France, Brazil and Germany (including seven in a single match) all averaged more than two goals per game during their World Cup-winning runs. Spain and Italy, though, are anomalies.

Back in 2010, David Villa scored five of Spain’s eight tournament goals while Italy managed just 12 in the entire tournament back in 2006. Unsurprisingly, these cup wins came when there was a dip in average number of goals overall.

What helped the pair was the presence of solid goalkeepers, with Spain’s Iker Casillas and Italy’s Gigi Buffon both putting in good shifts throughout the respective tournaments. They even share the record for the least number of goals conceded during a competition which their team won. France’s Fabien Barthez also makes the list for his efforts as Les Blues clinched the cup on home soil in 1998.

The answer to the question of what it takes to win the World Cup based purely on goals, then, is simple: score first consistently, score lots and have a shot stopper that’s on another level.

Here’s an overview of goals scored through the years at World Cups.

1930 World Cup

Host country: Uruguay
Winner: Uruguay
Total goals: 70
Matches played: 18
Average goals: 3.9

1934 World Cup

Host country: Italy
Winner: Italy
Total goals: 70
Matches played: 17
Average goals: 4.1

1938 World Cup

Host country: France
Winner: Italy
Total goals: 84
Matches played: 18
Average goals: 4.7

1950 World Cup

Host country: Brazil
Winner: Uruguay
Total goals: 88
Matches played: 22
Average goals: 4

1954 World Cup

Host country: Switzerland
Winner: Germany
Total goals: 140
Matches played: 26
Average goals: 5.4

1958 World Cup

Host country: Sweden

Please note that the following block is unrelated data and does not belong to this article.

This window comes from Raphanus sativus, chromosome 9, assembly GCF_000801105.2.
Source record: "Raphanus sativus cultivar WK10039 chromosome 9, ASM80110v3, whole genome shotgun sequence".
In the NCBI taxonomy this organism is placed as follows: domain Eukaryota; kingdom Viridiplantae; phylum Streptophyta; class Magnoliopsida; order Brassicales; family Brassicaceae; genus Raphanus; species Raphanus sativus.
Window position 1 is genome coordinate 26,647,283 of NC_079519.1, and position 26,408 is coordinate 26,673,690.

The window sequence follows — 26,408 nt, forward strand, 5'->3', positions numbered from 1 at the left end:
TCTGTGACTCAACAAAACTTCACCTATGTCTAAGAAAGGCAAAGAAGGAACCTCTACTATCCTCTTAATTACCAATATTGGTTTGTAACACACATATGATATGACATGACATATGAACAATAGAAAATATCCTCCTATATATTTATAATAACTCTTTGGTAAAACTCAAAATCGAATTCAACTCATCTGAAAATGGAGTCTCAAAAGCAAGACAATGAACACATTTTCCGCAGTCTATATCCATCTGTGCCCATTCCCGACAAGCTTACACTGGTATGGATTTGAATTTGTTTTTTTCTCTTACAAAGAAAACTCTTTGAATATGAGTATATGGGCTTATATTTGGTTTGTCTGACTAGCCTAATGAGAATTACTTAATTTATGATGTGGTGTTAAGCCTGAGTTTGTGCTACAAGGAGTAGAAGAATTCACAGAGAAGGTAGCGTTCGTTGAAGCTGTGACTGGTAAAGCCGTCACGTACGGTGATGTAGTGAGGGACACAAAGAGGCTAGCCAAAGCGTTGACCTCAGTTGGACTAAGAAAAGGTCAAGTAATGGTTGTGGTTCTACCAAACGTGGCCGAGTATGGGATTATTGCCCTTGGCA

Winner: Brazil
Total goals: 126
Matches played: 35
Average goals: 3.6

1962 World Cup

Host country: Chile
Winner: Brazil
Total goals: 89
Matches played: 32
Average goals: 2.8

1966 World Cup

Host country: England
Winner: England
Total goals: 89
Matches played: 32
Average goals: 2.8

1970 World Cup

Host country: Mexico
Winer: Brazil
Total goals: 95
Matches played: 32
Average goals: 3

1974 World Cup

Host country: Germany
Winner: Germany
Total goals: 97
Matches played: 32
Average goals: 3

1978 World Cup

Host country: Argentina
Winner: Argentina
Total goals: 102
Matches played: 32
Average goals: 3.2

1982 World Cup

Host country: Spain
Winner: Italy
Total goals: 146
Matches played: 52
Average goals: 2.8

1986 World Cup

Host country: Mexico
Winner: Argentina
Total goals: 132
Matches played: 52
Average goals: 2.5

1990 World Cup

Host country: Italy
Winner: Germany
Total goals: 115
Matches played: 52
Average goals: 2.2

1994 World Cup

Host country: USA
Winner: Brazil
Total goals: 141
Matches played: 52
Average goals: 2.7

1998 World Cup

Host country: France
Winner: France
Total goals: 171
Matches played: 64
Average goals: 2.7

2002 World Cup

Host country: South Korea/Japan
Winner: Brazil
Total goals: 161
Matches played: 64
Average goals: 2.5

2006 World Cup

Host country: Germany
Winner: Italy
Total goals: 147
Matches played: 64
Average goals: 2.3

2010 World Cup

Host country: South Africa
Winner: Spain
Total goals: 145
Matches played: 64
Average goals: 2.3

2014 World Cup

Host country: Brazil
Winner: Germany
Total goals: 171
Matches played: 64
Average goals: 2.7 DM